"Sir, we have found you to be too goddman crochety old for the State to continue financing your life."

"Sir, we have found you to be too goddamn crotchety old for the State to continue financing your life."

What about my right to death? Listen to me: people need to die. People have been dying for millions and millions of years. Its natural. It happens all the time. The problem is that no one has instructed us on how to cope with and move past these tragic events.

Wait. Tragic? It shouldn’t be tragic; it should be joyful. The joyful passing of your loved one. We are so far removed from our natural state of being that we no longer value death… excluding the deaths of our enemies; that has always been joyous.

Lion King

Even Disney supports death panels.

Human bodies were not designed (intelligent or not) to last forever. Our cells stop regenerating as well, our joints become rigid and sore, our systems fail to save over and over again until it gets to a point that your body just dies. All of this extensive healthcare is in denial of the natural ‘Circle of Life‘. Certainly the deaths’ of those who did not live up to the prime peaks of life are tragic; they died too soon. But that only covers people up to about age 40; if you live past that point, I will be joyfully celebrating your passing with explicit glee.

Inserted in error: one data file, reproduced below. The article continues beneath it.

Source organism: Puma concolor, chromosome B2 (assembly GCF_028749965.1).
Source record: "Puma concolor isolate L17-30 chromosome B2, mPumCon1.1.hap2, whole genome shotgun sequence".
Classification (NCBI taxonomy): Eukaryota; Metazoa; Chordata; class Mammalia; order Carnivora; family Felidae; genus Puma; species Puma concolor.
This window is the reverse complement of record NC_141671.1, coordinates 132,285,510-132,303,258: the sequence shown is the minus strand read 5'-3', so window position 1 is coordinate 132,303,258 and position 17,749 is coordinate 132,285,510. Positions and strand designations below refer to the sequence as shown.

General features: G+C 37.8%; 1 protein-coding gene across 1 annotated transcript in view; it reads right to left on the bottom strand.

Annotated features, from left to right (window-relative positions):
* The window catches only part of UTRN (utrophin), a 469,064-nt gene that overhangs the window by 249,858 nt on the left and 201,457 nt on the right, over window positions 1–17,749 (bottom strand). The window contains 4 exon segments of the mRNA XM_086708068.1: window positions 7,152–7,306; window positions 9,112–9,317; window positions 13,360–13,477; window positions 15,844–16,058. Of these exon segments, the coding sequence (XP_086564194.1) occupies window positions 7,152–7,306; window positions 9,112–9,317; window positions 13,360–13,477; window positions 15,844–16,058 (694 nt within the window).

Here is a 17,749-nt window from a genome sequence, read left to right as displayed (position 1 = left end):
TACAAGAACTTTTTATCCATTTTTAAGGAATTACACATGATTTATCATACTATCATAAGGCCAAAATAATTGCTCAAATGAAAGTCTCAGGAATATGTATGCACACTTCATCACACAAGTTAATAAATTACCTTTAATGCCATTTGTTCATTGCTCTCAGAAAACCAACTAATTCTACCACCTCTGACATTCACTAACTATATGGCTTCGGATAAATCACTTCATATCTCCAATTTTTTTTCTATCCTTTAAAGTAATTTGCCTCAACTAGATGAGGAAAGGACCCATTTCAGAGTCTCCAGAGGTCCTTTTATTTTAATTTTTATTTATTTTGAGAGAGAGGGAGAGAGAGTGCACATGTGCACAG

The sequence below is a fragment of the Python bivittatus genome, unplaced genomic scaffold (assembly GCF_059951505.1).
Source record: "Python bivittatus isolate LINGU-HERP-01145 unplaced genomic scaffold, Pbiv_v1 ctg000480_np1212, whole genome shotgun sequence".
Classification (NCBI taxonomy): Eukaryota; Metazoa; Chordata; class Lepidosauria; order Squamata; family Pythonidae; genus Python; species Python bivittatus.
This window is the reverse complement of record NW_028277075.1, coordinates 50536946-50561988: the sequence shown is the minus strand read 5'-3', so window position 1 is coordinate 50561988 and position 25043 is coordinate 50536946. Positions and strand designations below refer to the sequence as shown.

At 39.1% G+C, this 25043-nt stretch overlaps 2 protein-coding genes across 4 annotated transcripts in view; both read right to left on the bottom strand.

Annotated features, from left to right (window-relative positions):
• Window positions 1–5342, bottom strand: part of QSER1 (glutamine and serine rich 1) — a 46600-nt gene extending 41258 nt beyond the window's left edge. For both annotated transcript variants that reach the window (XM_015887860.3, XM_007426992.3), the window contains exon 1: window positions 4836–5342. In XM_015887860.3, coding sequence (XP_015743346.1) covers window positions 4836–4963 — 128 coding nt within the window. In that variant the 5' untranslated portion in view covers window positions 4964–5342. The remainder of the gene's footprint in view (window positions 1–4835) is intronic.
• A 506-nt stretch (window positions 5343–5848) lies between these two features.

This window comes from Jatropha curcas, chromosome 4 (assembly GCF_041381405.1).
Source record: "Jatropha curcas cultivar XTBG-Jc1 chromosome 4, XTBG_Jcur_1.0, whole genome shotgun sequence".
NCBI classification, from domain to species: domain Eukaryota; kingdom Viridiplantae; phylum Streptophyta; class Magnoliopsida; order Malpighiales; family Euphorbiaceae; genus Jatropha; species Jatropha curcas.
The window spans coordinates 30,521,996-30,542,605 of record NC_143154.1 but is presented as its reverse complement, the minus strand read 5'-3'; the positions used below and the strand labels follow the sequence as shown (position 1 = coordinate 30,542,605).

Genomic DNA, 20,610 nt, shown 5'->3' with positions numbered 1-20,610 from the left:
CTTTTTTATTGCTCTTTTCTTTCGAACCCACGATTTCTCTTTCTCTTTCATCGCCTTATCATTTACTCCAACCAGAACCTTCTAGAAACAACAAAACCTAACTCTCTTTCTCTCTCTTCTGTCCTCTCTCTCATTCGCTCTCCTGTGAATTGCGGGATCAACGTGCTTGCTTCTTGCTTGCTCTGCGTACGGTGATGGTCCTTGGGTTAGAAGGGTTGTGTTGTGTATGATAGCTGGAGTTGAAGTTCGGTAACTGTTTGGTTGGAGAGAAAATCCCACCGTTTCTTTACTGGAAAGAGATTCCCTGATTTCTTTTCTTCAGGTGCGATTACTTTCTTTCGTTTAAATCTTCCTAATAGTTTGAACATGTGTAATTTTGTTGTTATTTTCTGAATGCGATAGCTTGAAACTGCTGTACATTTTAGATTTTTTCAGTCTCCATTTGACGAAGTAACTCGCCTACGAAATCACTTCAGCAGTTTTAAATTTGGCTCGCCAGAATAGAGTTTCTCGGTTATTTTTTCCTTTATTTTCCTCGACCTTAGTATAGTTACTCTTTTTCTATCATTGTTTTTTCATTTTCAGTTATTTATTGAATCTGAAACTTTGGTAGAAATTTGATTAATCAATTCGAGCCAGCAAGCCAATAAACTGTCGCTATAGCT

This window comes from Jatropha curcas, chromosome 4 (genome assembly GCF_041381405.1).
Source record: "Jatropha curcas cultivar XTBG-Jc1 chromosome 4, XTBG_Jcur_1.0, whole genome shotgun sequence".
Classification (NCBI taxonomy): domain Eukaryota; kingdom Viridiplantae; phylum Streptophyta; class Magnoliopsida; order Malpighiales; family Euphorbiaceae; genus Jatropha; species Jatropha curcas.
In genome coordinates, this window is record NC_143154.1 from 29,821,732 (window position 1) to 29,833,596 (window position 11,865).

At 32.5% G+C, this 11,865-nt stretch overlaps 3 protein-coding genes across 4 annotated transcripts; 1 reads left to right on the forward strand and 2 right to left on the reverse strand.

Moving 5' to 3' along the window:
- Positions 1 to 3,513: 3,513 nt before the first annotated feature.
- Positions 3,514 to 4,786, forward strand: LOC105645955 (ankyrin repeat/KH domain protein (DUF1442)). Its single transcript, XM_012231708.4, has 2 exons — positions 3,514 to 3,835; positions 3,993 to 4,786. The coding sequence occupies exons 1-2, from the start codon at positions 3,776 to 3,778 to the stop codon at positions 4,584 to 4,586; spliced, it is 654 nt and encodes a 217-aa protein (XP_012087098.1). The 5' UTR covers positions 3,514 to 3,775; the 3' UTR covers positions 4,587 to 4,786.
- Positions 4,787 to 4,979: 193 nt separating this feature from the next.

So lighten up. Embrace death (the insurance companies have been running death panels for years now). Maybe even buy a t-shirt. It’ll balance the budget for Christ’s-sakes.

You don’t want to be alive for the zombie apocalypse anyway…